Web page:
Shifts along the l axis. Because it is hotter.UV Vis IR (heat) Energy flux and blackbody radiation temp. . sun emits more energy per unit area at all wavelengths. Changes in energy flux determine the spectrum of the EM radiation emitted. are related. Blackbody emission curve for sun and earth – note higher energy shorter wavelength (higher frequency) emissions for the sun.

4 – 0.Energy output of the sun • Predicts a maximum of radiation emission in the visible region (0.7 mm) • Large component of high energy UV (remember this is damaging) • Assume Earth is a blackbody radiator • The Earth System responds to both the amount of solar radiation and its EM spectrum .

Earth’s energy balance • If temperature is constant. the planet has to be in radiative balance .

Some is returned to space as IR (70%) Fig. 3-19 Earth’s globally averaged atmospheric energy budget. .Energy input = energy output Some incoming solar radiation is lost before reaching the earth’s surface (30%).

CO2 and H2O at high l) .O3 Plus CO2 and H2O Some incoming solar radiation is reflected by clouds Some is absorbed in the atmosphere (ozone at low l.

.UV Vis IR (heat) O3 H2O. CO2 Fig. 3-8 Blackbody emission curves for the Sun and Earth.

O3 Plus CO2 and H2O Only 50% if incoming solar radiation gets through the atmosphere to the Earth’s surface .

Blackbody radiation of the sun minus that “lost” in the atmosphere. Shift in lmax controlled by Wein’s law Net effect of atmosphere on incoming and outgoing radiation . Assumes Earth is a blackbody radiator. Solar spectrum clipped at high and low ends Energy loss shifts lmax to lower wavelengths when energy is reradiated by the Earth. Reradiated as IR (heat).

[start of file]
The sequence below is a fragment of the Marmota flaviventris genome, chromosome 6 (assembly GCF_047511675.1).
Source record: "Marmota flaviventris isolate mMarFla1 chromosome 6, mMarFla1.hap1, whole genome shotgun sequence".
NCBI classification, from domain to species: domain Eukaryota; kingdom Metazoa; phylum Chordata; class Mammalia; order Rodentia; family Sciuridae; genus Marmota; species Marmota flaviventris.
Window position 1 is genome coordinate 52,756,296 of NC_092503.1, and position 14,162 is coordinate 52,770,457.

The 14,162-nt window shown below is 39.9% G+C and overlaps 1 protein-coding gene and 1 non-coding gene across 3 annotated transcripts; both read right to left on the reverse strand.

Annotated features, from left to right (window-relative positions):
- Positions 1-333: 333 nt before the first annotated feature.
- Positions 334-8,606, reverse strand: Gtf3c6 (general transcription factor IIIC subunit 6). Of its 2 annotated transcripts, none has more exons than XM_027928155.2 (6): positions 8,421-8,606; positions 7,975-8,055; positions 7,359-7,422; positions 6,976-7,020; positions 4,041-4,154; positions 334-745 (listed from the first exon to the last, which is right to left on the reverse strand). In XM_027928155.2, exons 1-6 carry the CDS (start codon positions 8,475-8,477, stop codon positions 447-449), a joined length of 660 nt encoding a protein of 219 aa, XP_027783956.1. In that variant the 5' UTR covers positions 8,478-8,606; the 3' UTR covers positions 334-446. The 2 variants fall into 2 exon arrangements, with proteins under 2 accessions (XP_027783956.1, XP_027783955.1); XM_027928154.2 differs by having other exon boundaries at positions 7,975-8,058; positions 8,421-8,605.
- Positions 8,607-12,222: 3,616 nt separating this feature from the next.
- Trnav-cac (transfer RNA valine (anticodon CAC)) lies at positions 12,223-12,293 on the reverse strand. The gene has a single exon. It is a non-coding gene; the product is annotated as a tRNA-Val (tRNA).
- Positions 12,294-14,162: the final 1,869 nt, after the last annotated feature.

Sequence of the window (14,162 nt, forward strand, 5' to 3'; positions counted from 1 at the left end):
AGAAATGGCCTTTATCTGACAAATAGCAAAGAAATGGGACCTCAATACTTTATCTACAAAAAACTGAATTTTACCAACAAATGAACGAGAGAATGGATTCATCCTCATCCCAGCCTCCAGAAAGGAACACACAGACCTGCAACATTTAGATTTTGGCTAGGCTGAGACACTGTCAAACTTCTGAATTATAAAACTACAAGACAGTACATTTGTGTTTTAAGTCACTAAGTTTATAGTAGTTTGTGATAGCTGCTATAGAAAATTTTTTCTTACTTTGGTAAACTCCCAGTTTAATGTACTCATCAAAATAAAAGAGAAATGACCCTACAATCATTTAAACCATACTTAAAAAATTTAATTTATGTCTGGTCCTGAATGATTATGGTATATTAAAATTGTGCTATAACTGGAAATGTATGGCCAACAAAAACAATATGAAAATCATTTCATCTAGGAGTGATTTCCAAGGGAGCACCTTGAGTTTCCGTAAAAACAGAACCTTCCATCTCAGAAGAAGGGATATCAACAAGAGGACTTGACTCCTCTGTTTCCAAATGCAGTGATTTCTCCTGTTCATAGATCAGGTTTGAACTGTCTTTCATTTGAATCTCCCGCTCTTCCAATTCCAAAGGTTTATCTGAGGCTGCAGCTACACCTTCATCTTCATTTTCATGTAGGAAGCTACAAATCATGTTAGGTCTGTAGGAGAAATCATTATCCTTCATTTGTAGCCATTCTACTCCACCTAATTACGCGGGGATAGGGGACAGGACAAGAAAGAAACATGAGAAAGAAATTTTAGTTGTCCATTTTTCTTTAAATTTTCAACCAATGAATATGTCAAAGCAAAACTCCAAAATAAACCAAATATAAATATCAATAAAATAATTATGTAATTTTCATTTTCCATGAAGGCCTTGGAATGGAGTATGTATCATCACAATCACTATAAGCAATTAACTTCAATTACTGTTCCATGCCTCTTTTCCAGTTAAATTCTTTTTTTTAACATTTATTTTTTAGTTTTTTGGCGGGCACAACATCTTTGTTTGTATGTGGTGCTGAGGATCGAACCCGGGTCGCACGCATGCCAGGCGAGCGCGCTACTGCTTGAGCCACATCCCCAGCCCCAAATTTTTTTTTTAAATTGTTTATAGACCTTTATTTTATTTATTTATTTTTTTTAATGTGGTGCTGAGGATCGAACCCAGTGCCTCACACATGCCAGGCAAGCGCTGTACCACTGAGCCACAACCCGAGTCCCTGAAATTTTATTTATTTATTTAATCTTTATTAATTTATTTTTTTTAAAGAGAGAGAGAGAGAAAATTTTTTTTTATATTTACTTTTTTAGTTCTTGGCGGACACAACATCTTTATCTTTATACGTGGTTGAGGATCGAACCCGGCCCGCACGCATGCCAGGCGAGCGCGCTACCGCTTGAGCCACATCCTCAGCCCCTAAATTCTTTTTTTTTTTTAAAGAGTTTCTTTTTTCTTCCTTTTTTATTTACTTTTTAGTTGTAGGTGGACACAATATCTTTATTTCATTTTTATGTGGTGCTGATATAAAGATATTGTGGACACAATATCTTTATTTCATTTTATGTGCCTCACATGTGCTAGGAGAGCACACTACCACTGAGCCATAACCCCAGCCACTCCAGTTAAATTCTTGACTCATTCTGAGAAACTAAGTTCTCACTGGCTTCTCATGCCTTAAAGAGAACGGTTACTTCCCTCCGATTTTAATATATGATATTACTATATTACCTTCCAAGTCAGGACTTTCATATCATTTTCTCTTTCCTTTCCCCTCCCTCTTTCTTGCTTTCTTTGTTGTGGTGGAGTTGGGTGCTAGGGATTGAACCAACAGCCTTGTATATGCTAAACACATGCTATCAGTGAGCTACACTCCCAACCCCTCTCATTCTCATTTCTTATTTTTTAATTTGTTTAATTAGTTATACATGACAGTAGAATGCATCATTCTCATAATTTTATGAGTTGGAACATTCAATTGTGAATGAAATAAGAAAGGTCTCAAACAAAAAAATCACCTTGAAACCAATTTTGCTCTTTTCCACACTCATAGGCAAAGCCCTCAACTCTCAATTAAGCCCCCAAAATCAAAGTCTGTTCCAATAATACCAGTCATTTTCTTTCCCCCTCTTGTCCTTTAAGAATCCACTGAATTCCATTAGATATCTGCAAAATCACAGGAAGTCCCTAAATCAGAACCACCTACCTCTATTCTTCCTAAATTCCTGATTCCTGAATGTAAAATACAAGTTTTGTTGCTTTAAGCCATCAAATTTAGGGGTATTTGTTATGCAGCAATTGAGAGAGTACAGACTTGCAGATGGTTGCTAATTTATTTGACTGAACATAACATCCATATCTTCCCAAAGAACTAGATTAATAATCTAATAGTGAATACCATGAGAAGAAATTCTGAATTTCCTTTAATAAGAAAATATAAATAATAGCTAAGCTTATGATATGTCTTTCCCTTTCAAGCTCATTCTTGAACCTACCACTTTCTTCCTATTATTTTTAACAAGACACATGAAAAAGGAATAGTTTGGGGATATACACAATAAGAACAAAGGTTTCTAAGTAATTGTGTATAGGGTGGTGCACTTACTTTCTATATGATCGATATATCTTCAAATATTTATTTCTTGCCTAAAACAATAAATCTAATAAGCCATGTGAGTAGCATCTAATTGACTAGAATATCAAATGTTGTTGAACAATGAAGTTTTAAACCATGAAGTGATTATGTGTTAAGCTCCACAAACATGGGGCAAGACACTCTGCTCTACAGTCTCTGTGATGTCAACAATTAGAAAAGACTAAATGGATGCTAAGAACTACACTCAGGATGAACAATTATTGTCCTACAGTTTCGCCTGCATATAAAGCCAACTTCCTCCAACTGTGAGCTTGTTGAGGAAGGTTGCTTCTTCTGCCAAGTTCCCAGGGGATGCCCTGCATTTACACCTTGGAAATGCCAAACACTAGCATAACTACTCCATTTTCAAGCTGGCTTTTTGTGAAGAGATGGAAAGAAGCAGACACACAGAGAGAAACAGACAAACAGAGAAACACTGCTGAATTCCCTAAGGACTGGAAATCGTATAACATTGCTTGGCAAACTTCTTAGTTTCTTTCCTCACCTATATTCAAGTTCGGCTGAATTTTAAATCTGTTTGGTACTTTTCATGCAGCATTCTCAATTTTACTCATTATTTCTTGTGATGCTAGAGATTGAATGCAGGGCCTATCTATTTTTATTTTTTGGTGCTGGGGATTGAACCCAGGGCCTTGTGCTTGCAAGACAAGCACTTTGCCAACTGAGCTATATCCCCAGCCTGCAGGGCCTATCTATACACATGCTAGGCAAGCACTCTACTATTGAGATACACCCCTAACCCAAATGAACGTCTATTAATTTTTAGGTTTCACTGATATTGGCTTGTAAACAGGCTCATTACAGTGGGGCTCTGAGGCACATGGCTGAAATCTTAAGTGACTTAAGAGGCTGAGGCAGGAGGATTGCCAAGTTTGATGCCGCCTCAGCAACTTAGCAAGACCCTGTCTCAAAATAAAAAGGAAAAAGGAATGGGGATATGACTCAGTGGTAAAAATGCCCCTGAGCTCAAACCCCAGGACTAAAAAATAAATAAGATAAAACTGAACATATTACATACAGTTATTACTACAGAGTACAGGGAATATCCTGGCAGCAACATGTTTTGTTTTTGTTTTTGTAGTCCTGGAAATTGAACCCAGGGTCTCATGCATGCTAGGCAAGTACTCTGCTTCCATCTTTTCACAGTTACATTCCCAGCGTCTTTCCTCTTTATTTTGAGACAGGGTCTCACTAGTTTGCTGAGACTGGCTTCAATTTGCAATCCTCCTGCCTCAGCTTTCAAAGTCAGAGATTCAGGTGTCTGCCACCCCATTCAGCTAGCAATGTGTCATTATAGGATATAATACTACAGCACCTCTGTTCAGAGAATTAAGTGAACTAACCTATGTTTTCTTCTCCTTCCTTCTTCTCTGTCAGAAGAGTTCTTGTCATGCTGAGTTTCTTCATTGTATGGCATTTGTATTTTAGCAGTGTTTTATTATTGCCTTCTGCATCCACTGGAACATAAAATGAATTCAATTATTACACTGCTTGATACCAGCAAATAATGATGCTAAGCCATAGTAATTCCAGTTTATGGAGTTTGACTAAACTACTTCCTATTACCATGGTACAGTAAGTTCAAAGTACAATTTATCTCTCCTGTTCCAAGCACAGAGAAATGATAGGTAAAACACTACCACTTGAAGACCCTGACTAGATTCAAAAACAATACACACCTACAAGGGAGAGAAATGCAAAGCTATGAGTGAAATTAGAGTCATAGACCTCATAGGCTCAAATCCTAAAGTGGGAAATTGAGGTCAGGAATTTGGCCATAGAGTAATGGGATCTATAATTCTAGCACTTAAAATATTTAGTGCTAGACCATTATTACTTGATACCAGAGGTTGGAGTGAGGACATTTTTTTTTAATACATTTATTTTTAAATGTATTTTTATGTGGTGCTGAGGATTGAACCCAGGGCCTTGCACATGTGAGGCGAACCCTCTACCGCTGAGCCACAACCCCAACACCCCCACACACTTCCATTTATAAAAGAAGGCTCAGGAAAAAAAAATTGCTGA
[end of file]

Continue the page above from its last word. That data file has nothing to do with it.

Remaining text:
.CO2 and H2O Outgoing IR also absorbed by greenhouse gases.

Greenhouse gas absorption • Major role in warming atmosphere • Traps heat • Leads to re-distribution of radiation before it is re-radiated to space • Without greenhouse gases. planet would be much colder (~ -20oC) .

Feedback loops • Feedback between lithosphere. atmosphere and biosphere interact to maintain relatively constant. favorable temperatures over most of geologic history . hydrosphere.

Greenhouse effect • Planetary energy balance in the absence of a greenhouse • Simple model – – – – – Planet with no atmosphere and albedo that of Earth Energy emitted by Earth= energy absorbed by Earth From distance of sun. Stefan-Boltzman law predicts the temperature of the atmosphereless planet . Earth is a circle (projected area) Energy absorbed = energy input – reflected light Albedo is the average color of the planet • Low albedo = dark color = absorbs heat (warms up) • High albedo = light color = high reflectance (cools down) – Assuming blackbody radiation.

Energy absorbed = Energy input  Reflected energy 2 2 = REarth S  REarth SA 2 = REarth S (1  A) Where S is solar flux 2 4 A is earth’s albedo Energy emitted = 4  R  s T Apply Stefan-Boltzman Law and simplify Earth e We know how to Energy emitted = Energy absorbed calculate area of a circle S 4  sTe = 4 (1  A)  Box Fig. 3-1 .

Low albedo = low reflectivity (light is absorbed) High albedo = high reflectivity Fig. 2-6 .

3-1 .Energy absorbed = Energy input  Reflected energy 2 2 = REarth S  REarth SA 2 = REarth S (1  A) 2 Energy emitted = 4REarth  sTe4 Energy emitted = Energy absorbed S 4  sTe = (1  A) 4  Box Fig.

Energy absorbed = Energy input  Reflected energy 2 2 = REarth S  REarth SA 2 = REarth S (1  A) 2 Energy emitted = 4REarth  sTe4 Energy emitted = Energy absorbed S 4  sTe = (1  A) 4  Box Fig. 3-1 .

Provides 33oC of surface warming .Treat atmosphere as black body sT4e = (S/4)*(1-A) Energy balance sT4s = 2sT4e sT4s = (S/4)*(1-A) + sT4e Fig. 3-2 The greenhouse effect of a one-layer atmosphere.

.

.Fig. 3-19 Earth’s globally averaged atmospheric energy budget.